Textile dermatitis in patients with contact sensitization in Israel: a 4‐year prospective study

@article{Lazarov2004TextileDI,
  title={Textile dermatitis in patients with contact sensitization in Israel: a 4‐year prospective study},
  author={Aneta Lazarov},
  journal={Journal of the European Academy of Dermatology and Venereology},
  year={2004},
  volume={18}
}
  • A. Lazarov
  • Published 1 September 2004
  • Medicine
  • Journal of the European Academy of Dermatology and Venereology
Background  The exact incidence of textile dermatitis is unknown because of the lack of controlled epidemiological studies. Nevertheless, the increasing frequency of contact dermatitis to clothing has been demonstrated, thus indicating the importance of further investigations in this field. 

Clinical and epidemiological features of textile contact dermatitis:an Italian multicentre study

The prevalence of occupational and non‐occupational textile dermatitis seems to be increasing, probably because of changed textile manufacturing techniques.

Is contact allergy to disperse dyes and related substances associated with textile dermatitis?

Background  Disperse dyes (DDs) are the most common sensitizers among textile dyes, but there is little knowledge of the clinical relevance of positive patch test reactions.

Dermatologic Surgical Implications of Allergic Contact Dermatitis

  • S. JacobA. AmadoD. Cohen
  • Medicine
    Dermatologic surgery : official publication for American Society for Dermatologic Surgery [et al.]
  • 2005
The clinician is alerted to the most common allergens associated with the use of surgical products to lead to early diagnosis and allergen avoidance.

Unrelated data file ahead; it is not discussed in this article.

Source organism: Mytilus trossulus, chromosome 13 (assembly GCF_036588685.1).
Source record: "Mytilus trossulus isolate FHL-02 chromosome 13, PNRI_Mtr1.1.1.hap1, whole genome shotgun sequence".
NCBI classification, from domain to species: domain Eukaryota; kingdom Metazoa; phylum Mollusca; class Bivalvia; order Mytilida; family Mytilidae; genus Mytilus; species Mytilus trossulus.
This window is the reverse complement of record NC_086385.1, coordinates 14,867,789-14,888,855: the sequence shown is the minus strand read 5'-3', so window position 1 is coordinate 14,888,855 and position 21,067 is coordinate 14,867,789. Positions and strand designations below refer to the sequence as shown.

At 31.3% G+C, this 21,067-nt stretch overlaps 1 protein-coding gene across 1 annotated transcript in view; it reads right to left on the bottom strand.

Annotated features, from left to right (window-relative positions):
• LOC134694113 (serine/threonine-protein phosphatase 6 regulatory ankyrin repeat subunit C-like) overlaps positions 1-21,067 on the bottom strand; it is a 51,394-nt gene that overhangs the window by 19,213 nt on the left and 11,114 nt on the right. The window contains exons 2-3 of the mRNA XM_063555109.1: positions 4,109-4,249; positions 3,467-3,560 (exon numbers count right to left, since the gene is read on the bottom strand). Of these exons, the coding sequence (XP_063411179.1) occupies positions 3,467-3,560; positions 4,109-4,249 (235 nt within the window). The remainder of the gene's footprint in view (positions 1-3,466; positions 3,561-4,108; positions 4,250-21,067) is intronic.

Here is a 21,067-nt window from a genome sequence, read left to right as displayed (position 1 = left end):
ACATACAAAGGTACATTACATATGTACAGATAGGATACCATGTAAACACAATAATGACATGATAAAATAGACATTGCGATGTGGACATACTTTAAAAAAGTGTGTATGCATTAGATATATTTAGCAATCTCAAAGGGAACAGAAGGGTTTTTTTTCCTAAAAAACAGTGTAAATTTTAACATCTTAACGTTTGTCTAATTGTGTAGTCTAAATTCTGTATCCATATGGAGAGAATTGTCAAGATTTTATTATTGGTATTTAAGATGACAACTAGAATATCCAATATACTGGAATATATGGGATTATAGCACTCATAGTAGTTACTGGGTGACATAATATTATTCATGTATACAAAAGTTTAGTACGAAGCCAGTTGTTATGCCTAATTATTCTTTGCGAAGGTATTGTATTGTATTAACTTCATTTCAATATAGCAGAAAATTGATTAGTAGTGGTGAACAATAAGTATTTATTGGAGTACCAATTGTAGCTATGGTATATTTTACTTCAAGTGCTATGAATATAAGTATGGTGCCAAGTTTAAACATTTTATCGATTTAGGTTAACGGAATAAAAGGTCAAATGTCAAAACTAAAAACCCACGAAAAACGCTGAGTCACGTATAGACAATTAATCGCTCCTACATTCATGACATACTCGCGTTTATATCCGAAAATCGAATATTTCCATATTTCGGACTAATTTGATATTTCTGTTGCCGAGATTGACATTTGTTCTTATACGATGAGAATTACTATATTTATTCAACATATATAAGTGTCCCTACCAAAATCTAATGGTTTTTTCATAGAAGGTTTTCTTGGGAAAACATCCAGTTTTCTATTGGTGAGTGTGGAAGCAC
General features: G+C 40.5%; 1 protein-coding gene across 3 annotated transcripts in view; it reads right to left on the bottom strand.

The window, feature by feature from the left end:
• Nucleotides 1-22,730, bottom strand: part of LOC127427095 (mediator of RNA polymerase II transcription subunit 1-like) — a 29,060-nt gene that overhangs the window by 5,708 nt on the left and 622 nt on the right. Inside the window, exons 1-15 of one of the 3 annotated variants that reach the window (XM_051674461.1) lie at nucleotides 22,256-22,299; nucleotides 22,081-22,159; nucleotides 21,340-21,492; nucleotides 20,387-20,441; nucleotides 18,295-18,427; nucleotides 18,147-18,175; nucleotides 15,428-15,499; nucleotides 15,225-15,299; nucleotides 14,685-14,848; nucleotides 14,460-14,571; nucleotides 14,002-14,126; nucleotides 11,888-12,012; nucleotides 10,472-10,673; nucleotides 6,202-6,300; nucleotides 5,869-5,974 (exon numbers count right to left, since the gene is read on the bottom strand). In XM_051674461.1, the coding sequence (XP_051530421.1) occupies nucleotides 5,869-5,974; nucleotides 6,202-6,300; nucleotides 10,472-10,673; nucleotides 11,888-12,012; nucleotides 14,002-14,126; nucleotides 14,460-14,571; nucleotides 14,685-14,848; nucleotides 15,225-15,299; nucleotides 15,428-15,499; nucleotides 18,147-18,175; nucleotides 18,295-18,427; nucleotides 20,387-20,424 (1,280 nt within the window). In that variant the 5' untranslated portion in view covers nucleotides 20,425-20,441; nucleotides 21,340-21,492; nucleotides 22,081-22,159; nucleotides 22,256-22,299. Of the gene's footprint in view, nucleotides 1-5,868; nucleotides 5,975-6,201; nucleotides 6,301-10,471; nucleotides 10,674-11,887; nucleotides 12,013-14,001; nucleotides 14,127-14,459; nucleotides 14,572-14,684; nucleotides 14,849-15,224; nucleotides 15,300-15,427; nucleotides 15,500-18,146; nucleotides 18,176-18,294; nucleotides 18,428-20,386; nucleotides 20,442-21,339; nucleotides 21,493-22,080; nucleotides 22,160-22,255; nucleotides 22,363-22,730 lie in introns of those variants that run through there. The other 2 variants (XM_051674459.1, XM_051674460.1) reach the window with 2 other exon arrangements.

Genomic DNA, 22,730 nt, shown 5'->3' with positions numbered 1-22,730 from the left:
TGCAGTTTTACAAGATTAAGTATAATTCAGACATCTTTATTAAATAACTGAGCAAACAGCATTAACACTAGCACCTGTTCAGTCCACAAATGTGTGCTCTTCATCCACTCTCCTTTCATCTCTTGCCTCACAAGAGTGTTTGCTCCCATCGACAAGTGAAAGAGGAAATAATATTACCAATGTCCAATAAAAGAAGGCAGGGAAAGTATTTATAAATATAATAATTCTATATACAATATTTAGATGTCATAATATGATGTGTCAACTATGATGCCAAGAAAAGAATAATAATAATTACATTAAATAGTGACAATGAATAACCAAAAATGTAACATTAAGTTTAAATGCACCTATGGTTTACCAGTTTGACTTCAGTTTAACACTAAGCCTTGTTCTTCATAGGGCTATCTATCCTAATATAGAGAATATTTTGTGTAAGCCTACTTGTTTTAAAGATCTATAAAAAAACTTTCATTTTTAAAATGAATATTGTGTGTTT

Dermatologic surgical implications of allergic contact dermatitis.

The purpose of this article is to alert the clinician to the most common allergens associated with the use of surgical products to lead to early diagnosis and allergen avoidance.

Occupational Contact Dermatitis: An Update.

Clinical Features of Contact Dermatitis

Clinical features of contact dermatitis include the symptoms: pruritus, stinging, smarting, and pain. The typical clinical finding is dermatitis at the site of contact with the offending object.

Bikini textile contact dermatitis: A Sherlockian approach revealing 2,4‐dichlorophenol as a potential textile contact allergen

Different textile constituents may act as allergens and/or irritants and provoke textile contact dermatitis (TCD).

Textile allergic contact dermatitis: current status

There are many challenges to correctly identifying the offending textile products in a patient with suspected textile dye dermatitis, and counseling the patient on how to avoid the textile products most likely to cause a recurrence of ACD skin lesions is complicated.

Allergic Contact Dermatitis Induced by Textile Necklace

Despite the European legislation and the reduced use of disperse dyes in Third World countries, disperse azo dyes still induce new cases of allergic contact dermatitis.
...

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